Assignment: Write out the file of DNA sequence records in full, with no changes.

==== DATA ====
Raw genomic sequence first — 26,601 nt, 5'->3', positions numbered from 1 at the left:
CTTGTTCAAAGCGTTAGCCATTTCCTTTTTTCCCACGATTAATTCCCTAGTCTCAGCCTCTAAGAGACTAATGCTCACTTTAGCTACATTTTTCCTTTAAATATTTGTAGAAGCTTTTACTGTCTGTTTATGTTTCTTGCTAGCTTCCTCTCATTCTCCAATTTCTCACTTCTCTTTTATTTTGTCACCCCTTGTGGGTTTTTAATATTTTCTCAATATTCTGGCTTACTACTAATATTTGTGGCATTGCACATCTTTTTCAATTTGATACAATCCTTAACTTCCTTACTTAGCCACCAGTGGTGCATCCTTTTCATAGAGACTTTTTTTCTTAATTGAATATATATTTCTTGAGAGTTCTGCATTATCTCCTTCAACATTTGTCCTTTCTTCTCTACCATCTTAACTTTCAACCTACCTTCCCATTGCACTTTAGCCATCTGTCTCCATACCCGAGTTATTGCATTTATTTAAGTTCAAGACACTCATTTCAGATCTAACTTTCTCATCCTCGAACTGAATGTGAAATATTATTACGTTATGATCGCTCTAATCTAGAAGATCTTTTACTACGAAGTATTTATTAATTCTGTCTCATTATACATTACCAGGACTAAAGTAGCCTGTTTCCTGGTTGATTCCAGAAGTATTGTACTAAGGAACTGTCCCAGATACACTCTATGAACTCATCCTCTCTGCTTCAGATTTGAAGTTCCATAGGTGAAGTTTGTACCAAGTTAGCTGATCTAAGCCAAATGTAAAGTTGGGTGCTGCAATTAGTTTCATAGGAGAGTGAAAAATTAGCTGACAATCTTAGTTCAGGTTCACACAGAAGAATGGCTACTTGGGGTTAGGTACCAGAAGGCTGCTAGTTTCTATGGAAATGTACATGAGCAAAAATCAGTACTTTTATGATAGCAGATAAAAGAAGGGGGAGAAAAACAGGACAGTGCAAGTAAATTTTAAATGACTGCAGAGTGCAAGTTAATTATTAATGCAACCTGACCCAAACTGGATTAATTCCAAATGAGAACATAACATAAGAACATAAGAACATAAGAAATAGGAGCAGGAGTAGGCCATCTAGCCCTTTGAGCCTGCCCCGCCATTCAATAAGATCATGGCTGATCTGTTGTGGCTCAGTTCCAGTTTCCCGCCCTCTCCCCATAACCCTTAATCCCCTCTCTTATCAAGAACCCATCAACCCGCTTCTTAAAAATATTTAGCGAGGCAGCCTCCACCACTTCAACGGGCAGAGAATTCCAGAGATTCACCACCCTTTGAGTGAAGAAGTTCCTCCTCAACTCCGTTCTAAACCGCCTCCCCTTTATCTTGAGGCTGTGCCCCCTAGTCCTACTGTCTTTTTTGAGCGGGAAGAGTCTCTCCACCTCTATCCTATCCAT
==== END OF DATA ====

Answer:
Raw genomic sequence first — 26,601 nt, 5'->3', positions numbered from 1 at the left:
CTTGTTCAAAGCGTTAGCCATTTCCTTTTTTCCCACGATTAATTCCCTAGTCTCAGCCTCTAAGAGACTAATGCTCACTTTAGCTACATTTTTCCTTTAAATATTTGTAGAAGCTTTTACTGTCTGTTTATGTTTCTTGCTAGCTTCCTCTCATTCTCCAATTTCTCACTTCTCTTTTATTTTGTCACCCCTTGTGGGTTTTTAATATTTTCTCAATATTCTGGCTTACTACTAATATTTGTGGCATTGCACATCTTTTTCAATTTGATACAATCCTTAACTTCCTTACTTAGCCACCAGTGGTGCATCCTTTTCATAGAGACTTTTTTTCTTAATTGAATATATATTTCTTGAGAGTTCTGCATTATCTCCTTCAACATTTGTCCTTTCTTCTCTACCATCTTAACTTTCAACCTACCTTCCCATTGCACTTTAGCCATCTGTCTCCATACCCGAGTTATTGCATTTATTTAAGTTCAAGACACTCATTTCAGATCTAACTTTCTCATCCTCGAACTGAATGTGAAATATTATTACGTTATGATCGCTCTAATCTAGAAGATCTTTTACTACGAAGTATTTATTAATTCTGTCTCATTATACATTACCAGGACTAAAGTAGCCTGTTTCCTGGTTGATTCCAGAAGTATTGTACTAAGGAACTGTCCCAGATACACTCTATGAACTCATCCTCTCTGCTTCAGATTTGAAGTTCCATAGGTGAAGTTTGTACCAAGTTAGCTGATCTAAGCCAAATGTAAAGTTGGGTGCTGCAATTAGTTTCATAGGAGAGTGAAAAATTAGCTGACAATCTTAGTTCAGGTTCACACAGAAGAATGGCTACTTGGGGTTAGGTACCAGAAGGCTGCTAGTTTCTATGGAAATGTACATGAGCAAAAATCAGTACTTTTATGATAGCAGATAAAAGAAGGGGGAGAAAAACAGGACAGTGCAAGTAAATTTTAAATGACTGCAGAGTGCAAGTTAATTATTAATGCAACCTGACCCAAACTGGATTAATTCCAAATGAGAACATAACATAAGAACATAAGAACATAAGAAATAGGAGCAGGAGTAGGCCATCTAGCCCTTTGAGCCTGCCCCGCCATTCAATAAGATCATGGCTGATCTGTTGTGGCTCAGTTCCAGTTTCCCGCCCTCTCCCCATAACCCTTAATCCCCTCTCTTATCAAGAACCCATCAACCCGCTTCTTAAAAATATTTAGCGAGGCAGCCTCCACCACTTCAACGGGCAGAGAATTCCAGAGATTCACCACCCTTTGAGTGAAGAAGTTCCTCCTCAACTCCGTTCTAAACCGCCTCCCCTTTATCTTGAGGCTGTGCCCCCTAGTCCTACTGTCTTTTTTGAGCGGGAAGAGTCTCTCCACCTCTATCCTATCCAT